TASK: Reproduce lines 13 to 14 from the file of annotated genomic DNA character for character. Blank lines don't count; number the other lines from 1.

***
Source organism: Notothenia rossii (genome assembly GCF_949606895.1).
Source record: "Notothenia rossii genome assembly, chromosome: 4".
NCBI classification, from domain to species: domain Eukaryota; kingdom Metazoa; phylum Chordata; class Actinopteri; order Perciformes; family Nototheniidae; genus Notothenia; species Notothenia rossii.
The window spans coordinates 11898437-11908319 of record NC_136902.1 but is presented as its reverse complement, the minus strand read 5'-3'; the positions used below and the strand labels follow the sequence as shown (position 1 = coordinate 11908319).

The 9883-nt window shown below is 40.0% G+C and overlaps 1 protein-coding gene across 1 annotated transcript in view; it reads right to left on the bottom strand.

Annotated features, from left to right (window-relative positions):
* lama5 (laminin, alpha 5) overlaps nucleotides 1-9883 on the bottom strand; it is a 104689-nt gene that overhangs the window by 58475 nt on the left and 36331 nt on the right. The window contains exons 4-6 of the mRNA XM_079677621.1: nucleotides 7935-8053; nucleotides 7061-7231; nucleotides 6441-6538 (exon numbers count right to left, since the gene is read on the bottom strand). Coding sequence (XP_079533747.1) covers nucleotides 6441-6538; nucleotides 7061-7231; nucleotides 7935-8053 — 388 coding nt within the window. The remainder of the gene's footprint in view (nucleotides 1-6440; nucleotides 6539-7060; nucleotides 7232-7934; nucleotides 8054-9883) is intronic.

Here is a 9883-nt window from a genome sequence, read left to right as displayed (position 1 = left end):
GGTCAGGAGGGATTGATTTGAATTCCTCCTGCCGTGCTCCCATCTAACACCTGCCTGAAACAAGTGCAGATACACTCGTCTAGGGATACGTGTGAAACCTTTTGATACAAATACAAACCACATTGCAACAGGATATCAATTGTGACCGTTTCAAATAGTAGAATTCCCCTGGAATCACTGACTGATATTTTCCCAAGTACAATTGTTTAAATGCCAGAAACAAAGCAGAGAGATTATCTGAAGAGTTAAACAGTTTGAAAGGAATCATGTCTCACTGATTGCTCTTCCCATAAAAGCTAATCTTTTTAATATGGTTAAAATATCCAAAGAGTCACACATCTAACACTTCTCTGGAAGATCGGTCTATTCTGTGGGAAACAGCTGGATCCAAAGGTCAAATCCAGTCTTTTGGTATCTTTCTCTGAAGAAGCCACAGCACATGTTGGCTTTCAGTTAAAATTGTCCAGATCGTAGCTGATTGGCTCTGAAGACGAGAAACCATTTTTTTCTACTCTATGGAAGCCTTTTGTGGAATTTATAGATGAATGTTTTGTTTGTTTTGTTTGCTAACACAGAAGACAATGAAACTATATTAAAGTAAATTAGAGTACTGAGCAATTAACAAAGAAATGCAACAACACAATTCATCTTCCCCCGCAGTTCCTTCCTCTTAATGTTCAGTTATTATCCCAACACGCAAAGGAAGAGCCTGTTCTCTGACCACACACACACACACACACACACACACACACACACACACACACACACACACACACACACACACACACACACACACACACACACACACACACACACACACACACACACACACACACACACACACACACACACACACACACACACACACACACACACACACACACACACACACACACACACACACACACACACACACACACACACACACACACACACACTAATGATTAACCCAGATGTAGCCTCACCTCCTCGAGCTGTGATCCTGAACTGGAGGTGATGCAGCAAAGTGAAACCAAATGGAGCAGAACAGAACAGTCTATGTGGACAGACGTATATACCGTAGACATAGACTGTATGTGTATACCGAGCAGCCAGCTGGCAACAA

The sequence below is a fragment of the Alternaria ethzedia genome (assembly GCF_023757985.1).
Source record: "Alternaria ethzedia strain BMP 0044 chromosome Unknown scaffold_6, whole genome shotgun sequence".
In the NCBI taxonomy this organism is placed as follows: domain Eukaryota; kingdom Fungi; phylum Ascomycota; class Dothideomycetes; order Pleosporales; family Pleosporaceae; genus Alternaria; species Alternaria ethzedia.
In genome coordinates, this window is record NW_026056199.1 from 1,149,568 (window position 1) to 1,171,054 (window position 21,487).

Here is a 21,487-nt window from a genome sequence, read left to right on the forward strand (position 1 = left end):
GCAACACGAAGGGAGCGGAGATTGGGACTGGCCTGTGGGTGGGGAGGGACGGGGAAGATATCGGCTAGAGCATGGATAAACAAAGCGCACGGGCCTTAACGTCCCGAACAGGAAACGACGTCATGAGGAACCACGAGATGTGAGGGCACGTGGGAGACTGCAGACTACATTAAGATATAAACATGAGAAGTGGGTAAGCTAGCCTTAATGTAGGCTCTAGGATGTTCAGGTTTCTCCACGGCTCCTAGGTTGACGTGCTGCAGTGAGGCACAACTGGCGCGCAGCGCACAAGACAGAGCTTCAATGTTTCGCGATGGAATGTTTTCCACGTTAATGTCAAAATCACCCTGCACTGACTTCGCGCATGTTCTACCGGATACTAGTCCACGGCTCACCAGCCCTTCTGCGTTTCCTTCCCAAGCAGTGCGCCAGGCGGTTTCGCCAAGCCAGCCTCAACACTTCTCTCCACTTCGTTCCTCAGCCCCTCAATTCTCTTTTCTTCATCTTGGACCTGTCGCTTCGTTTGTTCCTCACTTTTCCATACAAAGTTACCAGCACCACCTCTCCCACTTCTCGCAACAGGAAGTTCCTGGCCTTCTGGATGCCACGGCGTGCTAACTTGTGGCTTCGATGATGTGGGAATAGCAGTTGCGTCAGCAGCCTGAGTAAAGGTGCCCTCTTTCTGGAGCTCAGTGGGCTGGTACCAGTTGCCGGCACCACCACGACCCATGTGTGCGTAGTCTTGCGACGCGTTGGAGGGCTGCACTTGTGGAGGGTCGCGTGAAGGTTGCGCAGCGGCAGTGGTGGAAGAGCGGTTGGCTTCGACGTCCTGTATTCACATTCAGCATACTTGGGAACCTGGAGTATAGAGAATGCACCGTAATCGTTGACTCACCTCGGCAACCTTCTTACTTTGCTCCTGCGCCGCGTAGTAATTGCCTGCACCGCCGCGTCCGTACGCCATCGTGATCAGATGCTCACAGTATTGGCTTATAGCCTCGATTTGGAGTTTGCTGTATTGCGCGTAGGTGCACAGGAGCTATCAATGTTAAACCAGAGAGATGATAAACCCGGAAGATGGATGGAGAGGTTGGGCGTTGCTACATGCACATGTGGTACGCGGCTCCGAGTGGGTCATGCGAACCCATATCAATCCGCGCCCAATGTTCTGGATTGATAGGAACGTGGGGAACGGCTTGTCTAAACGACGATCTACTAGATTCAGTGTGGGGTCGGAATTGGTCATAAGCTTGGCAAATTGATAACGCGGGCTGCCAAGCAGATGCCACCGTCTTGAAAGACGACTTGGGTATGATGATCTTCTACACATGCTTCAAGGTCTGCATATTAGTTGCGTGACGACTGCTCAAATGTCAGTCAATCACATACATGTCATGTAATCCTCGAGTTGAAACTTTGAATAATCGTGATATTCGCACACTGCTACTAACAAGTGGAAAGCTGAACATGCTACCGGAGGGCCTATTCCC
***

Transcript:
In genome coordinates, this window is record NW_026056199.1 from 1,149,568 (window position 1) to 1,171,054 (window position 21,487).

Here is a 21,487-nt window from a genome sequence, read left to right on the forward strand (position 1 = left end):